After the recent Sri Lankan presidential election, 2015 current President of Sri Lanka Maithripala Sirisena has pledged in a 100-day work program to bringing in constitutional reforms to return to Westminster-style government based on an executive cabinet responsible to parliament.[2]


The Old Parliament Building the near the Galle Face Green, now the Presidential Secretariat

The official residence of the president is the President's House (formerly the Queen's House as the residences of the Governor-General) in Colombo. However the president's office is the Presidential Secretariat which is at the former Parliament building in Colombo, where many formal functions takes place. Other presidential residences include:

In recent years from time to time Prime Minister's House, commonly referred to as Temple Trees, which has been the official residence of the Prime Minister since 1948, has been used by presidents. In 2015 President Sirisena refuse to use Presidents House or the Temple Trees and use his former ministerial residence at Wijayarama Mawatha. The Temple Trees was given back to Prime Minister Ranil Wickremesinghe which he uses for official work only and resides at his private house in Colombo 7.


President's Security Division (PSD) is the main unit of the charged with the close protection of the President of Sri Lanka. During Former President Mahinda Rajapakse's era The specialized Army unit 'President's Guard' was formed for Presidential Security. Prior to the formation of the President's Guard, army personnel served as a squadron under the President's Security Division since 1996 and focused on key tasks including the perimeter security of Presidential residence, Temple Trees. 5th Regiment Sri Lanka Armoured Corps was the first army unit chosen to be in the dedicated security of the President of Sri Lanka during the presidency of Chandrika Bandaranaike Kumaratunga.However, in April 2015, President Maithripala Sirisena dissolved the President's Guard.[3] Currently President's security division is under Special Task Force (STF) of Sri Lanka Police

List of Presidents

Last election

First Executive President of Sri Lanka His Excellency J. R. Jayewardene
 Summary of the 2015 Sri Lankan presidential election[4]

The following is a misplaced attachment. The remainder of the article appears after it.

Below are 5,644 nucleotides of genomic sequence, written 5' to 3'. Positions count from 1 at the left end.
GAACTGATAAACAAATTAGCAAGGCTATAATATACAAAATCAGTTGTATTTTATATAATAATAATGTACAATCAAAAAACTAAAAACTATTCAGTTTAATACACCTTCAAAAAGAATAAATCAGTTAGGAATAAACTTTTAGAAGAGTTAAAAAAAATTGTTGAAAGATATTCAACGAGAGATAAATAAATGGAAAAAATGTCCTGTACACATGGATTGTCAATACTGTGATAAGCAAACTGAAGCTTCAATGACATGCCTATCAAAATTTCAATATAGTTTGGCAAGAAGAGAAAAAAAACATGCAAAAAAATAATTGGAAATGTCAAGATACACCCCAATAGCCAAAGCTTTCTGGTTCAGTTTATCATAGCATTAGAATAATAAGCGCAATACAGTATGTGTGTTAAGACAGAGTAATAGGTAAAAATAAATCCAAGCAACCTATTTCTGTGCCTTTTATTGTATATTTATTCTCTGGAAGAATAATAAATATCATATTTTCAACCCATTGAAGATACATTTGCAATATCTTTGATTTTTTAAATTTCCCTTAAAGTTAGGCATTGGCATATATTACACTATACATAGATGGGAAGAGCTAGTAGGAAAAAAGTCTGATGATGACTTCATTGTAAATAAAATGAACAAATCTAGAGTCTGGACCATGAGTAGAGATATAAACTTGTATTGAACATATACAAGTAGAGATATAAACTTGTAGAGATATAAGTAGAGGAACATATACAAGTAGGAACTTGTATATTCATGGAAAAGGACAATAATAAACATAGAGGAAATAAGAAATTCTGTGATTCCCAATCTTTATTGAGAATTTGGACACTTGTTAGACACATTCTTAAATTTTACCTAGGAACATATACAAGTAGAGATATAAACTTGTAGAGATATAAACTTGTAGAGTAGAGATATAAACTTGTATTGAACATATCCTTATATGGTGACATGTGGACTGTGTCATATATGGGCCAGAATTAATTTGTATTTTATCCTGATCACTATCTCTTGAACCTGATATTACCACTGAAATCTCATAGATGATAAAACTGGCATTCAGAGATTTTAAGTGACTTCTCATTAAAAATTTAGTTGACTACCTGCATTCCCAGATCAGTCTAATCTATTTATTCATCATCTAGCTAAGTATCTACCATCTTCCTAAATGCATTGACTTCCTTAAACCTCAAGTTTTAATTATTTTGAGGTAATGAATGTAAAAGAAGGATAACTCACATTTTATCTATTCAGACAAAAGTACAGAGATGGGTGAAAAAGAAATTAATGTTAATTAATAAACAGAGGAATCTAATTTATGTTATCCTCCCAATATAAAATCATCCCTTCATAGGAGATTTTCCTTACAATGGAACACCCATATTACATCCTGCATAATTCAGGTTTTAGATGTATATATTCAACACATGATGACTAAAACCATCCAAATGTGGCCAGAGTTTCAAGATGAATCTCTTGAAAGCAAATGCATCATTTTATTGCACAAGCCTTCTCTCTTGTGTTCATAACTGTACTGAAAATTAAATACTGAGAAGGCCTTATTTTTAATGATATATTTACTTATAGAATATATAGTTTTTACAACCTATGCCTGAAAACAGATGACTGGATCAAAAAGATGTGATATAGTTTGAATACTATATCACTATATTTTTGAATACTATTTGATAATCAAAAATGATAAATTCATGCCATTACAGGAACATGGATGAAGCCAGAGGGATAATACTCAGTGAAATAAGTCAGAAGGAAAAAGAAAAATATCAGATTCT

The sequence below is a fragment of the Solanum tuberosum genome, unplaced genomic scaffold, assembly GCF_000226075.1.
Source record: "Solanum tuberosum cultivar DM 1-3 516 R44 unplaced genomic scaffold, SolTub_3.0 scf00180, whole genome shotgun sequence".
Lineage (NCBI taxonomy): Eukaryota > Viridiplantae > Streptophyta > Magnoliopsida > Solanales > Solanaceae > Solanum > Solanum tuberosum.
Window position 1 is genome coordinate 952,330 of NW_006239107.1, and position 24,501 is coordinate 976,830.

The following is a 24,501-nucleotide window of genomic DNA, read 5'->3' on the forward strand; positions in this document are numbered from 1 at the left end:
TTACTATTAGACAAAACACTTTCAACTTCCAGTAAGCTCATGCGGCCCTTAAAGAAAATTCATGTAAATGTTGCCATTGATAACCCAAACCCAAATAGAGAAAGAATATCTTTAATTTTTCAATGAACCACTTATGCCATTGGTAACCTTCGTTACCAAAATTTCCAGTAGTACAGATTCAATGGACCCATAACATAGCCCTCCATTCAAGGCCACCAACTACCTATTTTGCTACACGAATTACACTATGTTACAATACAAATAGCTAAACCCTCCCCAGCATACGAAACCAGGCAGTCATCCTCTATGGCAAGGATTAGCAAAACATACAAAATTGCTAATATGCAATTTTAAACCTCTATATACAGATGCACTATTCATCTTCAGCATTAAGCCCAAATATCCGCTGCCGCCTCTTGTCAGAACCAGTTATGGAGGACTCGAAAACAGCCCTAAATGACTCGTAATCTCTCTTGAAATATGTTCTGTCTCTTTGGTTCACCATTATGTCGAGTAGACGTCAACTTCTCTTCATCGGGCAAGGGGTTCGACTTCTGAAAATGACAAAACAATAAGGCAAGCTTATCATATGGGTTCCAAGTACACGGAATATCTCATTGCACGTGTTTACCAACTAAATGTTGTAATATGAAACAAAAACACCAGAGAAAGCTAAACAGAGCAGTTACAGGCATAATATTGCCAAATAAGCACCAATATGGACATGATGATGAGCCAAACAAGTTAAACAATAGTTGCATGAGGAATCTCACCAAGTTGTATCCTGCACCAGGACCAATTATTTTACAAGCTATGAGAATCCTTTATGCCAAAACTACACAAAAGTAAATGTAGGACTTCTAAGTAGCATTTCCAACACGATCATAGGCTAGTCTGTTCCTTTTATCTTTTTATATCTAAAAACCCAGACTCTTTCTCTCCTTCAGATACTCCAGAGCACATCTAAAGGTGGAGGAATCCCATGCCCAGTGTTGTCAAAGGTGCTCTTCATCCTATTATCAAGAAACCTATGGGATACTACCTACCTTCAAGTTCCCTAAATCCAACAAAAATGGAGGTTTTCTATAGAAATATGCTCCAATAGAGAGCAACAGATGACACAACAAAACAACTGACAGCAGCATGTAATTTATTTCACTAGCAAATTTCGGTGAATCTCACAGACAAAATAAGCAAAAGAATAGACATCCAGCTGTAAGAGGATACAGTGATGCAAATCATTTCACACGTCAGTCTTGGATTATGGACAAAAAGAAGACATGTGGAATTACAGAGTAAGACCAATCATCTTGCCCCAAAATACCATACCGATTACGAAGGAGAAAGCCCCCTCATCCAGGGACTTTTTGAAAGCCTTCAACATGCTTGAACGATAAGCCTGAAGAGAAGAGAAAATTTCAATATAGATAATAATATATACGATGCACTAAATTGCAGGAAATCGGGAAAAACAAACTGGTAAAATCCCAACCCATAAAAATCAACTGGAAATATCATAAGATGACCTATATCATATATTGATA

Candidate Party Votes %
  Maithripala Sirisena New Democratic Front 6,217,162 51.28%
  Mahinda Rajapaksa United People's Freedom Alliance 5,768,090 47.58%
Ratnayake Arachchige Sirisena Patriotic National Front 18,174 0.15%
Namal Ajith Rajapaksa Our National Front 15,726 0.13%
Maulawi Ibrahim Mohanmed Mishlar United Peace Front 14,379 0.12%
A. S. P. Liyanage Sri Lanka Labour Party 14,351 0.12%
Ruwanthileke Peduru United Lanka People's Party 12,436 0.10%
  Aithurus M. Illias Independent 10,618 0.09%
  Duminda Nagamuwa Frontline Socialist Party 9,941 0.08%
  Siritunga Jayasuriya United Socialist Party 8,840 0.07%
Sarath Manamendra New Sinhala Heritage 6,875 0.06%
  Pani Wijesiriwardene Socialist Equality Party 4,277 0.04%
  Anurudha Polgampola Independent 4,260 0.04%
  Sundaram Mahendran Nava Sama Samaja Party 4,047 0.03%
Muthu Bandara Theminimulla All Are Citizens, All Are Kings Organisation 3,846 0.03%
Battaramulle Seelarathana Jana Setha Peramuna 3,750 0.03%
Prasanna Priyankara Democratic National Movement 2,793 0.02%
Jayantha Kulathunga United Lanka Great Council 2,061 0.02%
Wimal Geeganage Sri Lanka National Front 1,826 0.02%
Valid votes 12,123,452 100.00%
Rejected votes 140,925
Total polled 12,264,377
Registered electors 15,044,490
Turnout 81.52%

See also


  1. "Strides in the right direction". The Economist. Apr 30, 2015. ISSN 0013-0613. Retrieved 2015-05-11.
  2. "PRESIDENT MAITHRIPALA SIRISENA'S 100 DAY WORK PROGRAMME". 10 January 2015. Daily News Sri Lanka. Retrieved 10 January 2015.
  3. Army personnel removed from Presidential Guard
  4. "Presidential Election 08-01-2015 – Official Results – All Island Final Result". Department of Elections, Sri Lanka.